Patients waiting for vaccinations at a health clinic in the East Jerusalem neighborhood of Beit Hanina. by the Forward

Arab-Israelis lag behind in Israel’s vaccination success story

Standing outside of a clinic in East Jerusalem, Rashdi Jasser seemed worried. While Jasser, 47, was eager to get the COVID-19 vaccine, he said that many of his fellow construction workers have dismissed government warnings about the dangers of coronavirus, calling it “nonsense” and refusing to wear masks.

“The corona is difficult and I need to be careful for the sake of my parents and family,” he said. “I don’t want them to die.”

But Jasser’s desire to get vaccinated makes him part of a distinct minority among Israel’s Arab citizens. While the country has garnered international headlines for its speed and success in getting its 9 million people inoculated, Arab-Israelis have lagged behind. On Tuesday, the health ministry reported that 23% of Arab-Israelis had received at least one dose of the Pfizer vaccine, compared to 33% of Haredi Jews and 49% of other Jewish Israelis.

(Overall, 43% of the population has begun the vaccination process.)

The gap has closed somewhat since Israel began the vaccinations in late December; initially, Arab participation was so low, that thousands of Jewish Israelis traveled to Arab towns to obtain unused shots before they were discarded.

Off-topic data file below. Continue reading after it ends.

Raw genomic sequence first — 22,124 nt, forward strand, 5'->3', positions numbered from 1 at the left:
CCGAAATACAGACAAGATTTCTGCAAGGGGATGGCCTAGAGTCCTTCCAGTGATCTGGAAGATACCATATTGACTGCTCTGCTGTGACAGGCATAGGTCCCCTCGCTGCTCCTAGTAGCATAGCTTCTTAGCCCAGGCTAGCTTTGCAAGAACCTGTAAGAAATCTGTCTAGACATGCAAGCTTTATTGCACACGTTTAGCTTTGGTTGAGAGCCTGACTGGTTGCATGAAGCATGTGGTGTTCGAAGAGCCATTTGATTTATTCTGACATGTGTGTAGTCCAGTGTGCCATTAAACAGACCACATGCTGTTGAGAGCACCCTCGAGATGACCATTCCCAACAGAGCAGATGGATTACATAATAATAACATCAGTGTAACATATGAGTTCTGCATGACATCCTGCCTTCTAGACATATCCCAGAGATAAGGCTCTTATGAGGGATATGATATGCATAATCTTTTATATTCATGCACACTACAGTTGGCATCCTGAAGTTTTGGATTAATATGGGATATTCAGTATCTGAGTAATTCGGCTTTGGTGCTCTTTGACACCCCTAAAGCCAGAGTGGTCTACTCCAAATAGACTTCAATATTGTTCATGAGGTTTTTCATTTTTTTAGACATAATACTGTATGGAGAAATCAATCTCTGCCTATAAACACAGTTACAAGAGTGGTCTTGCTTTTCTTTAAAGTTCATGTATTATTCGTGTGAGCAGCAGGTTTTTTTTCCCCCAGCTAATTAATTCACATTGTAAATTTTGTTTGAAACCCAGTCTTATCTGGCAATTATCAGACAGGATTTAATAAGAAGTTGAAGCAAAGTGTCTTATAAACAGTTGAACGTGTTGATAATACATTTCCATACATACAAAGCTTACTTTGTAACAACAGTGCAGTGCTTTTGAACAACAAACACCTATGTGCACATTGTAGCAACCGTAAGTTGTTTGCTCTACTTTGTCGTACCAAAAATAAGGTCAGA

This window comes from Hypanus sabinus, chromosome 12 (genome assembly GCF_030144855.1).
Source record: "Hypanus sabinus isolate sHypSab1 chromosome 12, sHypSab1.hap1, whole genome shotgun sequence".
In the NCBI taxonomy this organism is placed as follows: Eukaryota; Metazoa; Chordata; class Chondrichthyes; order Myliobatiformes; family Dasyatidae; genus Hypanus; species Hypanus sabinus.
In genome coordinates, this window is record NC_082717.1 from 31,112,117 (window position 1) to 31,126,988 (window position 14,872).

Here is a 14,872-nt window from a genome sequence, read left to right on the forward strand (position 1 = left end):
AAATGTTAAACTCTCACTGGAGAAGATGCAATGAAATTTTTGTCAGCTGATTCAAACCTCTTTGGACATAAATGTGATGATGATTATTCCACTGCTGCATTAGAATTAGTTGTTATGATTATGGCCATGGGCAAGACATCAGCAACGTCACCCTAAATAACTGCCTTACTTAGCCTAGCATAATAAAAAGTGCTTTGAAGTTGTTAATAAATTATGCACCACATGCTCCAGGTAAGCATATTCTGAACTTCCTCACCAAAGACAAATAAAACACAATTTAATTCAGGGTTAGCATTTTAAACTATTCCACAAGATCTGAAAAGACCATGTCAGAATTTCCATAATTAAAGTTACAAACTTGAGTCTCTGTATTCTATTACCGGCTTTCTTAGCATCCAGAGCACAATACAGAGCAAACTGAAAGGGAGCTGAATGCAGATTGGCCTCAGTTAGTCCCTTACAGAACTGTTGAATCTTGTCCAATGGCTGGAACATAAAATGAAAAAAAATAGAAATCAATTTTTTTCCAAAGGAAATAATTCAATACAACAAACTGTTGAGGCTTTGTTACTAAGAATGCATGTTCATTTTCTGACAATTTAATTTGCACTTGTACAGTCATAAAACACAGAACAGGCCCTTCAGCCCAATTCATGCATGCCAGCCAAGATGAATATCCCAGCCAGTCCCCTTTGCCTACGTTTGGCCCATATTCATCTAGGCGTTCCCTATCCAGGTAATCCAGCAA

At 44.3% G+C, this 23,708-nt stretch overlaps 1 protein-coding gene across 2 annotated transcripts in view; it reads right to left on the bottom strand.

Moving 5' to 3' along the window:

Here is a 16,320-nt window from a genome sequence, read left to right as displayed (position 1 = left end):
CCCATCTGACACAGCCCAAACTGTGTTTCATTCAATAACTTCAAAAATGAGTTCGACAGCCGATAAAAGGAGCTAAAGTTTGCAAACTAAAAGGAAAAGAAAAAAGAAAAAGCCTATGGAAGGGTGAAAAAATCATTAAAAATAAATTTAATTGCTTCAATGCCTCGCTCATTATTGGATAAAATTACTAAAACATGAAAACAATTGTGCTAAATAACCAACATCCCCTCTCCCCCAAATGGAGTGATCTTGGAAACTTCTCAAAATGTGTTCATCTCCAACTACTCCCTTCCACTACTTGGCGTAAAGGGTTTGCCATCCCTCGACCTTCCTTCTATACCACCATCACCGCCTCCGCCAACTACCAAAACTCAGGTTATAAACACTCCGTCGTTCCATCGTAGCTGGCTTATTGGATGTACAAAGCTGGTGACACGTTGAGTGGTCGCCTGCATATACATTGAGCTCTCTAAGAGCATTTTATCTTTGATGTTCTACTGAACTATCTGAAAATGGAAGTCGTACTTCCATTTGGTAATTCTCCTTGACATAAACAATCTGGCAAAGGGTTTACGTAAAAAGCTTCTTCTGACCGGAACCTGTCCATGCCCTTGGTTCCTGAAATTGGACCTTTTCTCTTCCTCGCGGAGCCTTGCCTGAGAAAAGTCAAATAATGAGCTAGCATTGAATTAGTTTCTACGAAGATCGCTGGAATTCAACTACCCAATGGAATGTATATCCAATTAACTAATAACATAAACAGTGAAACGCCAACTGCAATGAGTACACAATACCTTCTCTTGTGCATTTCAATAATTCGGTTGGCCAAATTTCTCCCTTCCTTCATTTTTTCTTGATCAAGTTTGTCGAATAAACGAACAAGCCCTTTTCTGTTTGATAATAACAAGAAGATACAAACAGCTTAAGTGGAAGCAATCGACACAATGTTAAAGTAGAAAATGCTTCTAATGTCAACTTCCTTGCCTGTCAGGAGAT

Experts said there are multiple explanations for the unequal participation in the vaccination program, including widespread distrust of the government among Palestinian citizens of Israel and a lack of Arabic-language outreach and education about the vaccine’s safety.

Polling conducted prior to the rollout of the national campaign found that overwhelming majorities of both Jewish and Arab Israelis had reservations about the vaccine. But while government officials have boasted of a wide-ranging campaign intended to reassure people of the drug’s safety — with millions of shekels spent on advertisements, online misinformation monitoring and other efforts — critics say the Arab sector has remained relatively neglected.